James Park is one of our favourite contemporary philosophers, and like us he is a proponent of the right of people to decide on their own death. However, Park is seriously concerned about what he calls irrational suicide, that is people making an end to their life for futile reasons such losing a job or being rejected by their love, but if they had not chosen to die they would be able to recover from these setbacks and be able to live a happy life.
The problem, according to Park, is that most methods for voluntary death only require one decision: yes or no. And once the decision to commit suicide, a point of no return has been passed. It would be better in his opinion if people who want to die should use a method which would require multiple decisions. This would force people to consider whether their original desire for a voluntary death is actually what they want.
Park therefore proposes voluntary death by dehydration as a method for a rational voluntary death, i.e. the refusal of drinking water by a person with the intent of ending one’s life. Because death in this fashion is not instantaneous and require a period of at least several days, during which the person has to consistently to refuse water, this method precludes its use in an impulse suicide.
He then puts forward several arguments in favour of this method. First this method does not depend on doctors, and that it could be used by everyone. Also he states that no change of law is required, but this depends on the jurisdiction where one lives and in many countries doctors will put you on intensive care if you has lost your consciousness (but not yet your life) in this way.
But most important is his claim that this method is relatively painless. But this claim is highly questionable, and evidence suggests that voluntary dehydration does cause great suffering. But given that most people will agree with Park’s concern about irrational suicide, could we design a humane but slow method of voluntary death?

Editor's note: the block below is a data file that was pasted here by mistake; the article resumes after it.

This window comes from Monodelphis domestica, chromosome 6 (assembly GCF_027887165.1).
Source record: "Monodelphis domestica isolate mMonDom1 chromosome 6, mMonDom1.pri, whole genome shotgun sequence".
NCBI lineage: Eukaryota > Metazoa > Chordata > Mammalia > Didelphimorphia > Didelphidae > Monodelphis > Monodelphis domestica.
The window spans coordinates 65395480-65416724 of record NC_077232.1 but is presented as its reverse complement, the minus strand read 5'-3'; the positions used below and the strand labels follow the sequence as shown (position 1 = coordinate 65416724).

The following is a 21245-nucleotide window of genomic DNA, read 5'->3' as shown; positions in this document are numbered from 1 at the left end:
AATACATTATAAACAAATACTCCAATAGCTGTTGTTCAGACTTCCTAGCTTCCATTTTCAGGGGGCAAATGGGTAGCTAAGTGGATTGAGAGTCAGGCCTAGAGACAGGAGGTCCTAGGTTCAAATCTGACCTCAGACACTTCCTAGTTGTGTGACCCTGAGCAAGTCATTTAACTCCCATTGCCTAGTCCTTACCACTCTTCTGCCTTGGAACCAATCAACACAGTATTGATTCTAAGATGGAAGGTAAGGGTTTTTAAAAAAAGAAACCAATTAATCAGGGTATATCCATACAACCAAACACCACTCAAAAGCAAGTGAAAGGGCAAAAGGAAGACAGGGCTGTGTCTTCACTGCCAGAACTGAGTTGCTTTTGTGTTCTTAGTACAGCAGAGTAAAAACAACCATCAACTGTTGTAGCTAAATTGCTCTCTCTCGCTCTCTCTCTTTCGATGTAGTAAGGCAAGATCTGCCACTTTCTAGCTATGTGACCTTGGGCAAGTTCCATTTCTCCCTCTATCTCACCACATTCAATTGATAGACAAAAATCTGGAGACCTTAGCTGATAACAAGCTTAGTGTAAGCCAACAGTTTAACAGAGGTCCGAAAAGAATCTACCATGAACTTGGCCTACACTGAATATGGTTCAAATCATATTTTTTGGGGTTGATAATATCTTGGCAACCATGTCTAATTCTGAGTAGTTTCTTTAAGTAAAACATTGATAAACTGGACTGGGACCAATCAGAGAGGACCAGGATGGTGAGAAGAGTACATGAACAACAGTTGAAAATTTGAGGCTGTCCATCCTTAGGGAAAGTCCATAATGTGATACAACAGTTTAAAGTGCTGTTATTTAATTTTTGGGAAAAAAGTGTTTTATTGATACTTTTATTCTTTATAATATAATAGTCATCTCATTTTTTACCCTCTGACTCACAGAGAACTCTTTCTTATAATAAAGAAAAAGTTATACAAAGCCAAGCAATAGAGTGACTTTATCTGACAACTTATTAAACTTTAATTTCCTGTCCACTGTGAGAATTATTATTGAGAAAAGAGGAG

I think the answer might be found in transdermal patches. Unlike pills or potions, transdermal patches are designed to administer low doses of a drug to the body over a longer period of time. A well-known example of such devices are nicotine patches, but another example are contraceptive patches and there are several other applications.
What properties should the drug used in this type of transdermal patch have? First, the drug should be able to permeate through the skin into the blood stream. Second, the drug should have a long biological half-life, i.e. the rate in which the body removes this drug should be lower than the rate in which it is administered and hence enables a build-up of the drug in the body. Third, the drug should have a high lethal dose. This means that a large amount of drug should be present in the body before death will occur, this will prolong the time between the attachment of the patch and ultimate death.
A fourth but very important property would be that until the lethal threshold level is reached, the drug should have no or only minimal side effects. And as fifth and final property, is that if the patch is removed before the point of no return, total recovery is possible.
These properties together will ensure that the use of transdermal patches as a method for voluntary death, will not lead to irrational suicides.
In order to guarantee a responsible distribution of these patches, we propose that these devices will only be available through a thanatologist (a medical profession proposed by A. C. Grayling, specialized in euthanasia in order to free other medical personal from this practice). People should be certain that patches provided by licensed thanatologists are save and reliable. An additional benefit is that when a person requests a patch, the thanatologist can have a conversation with this person on why one wants put an end to his or her life, and whether this is the only solution.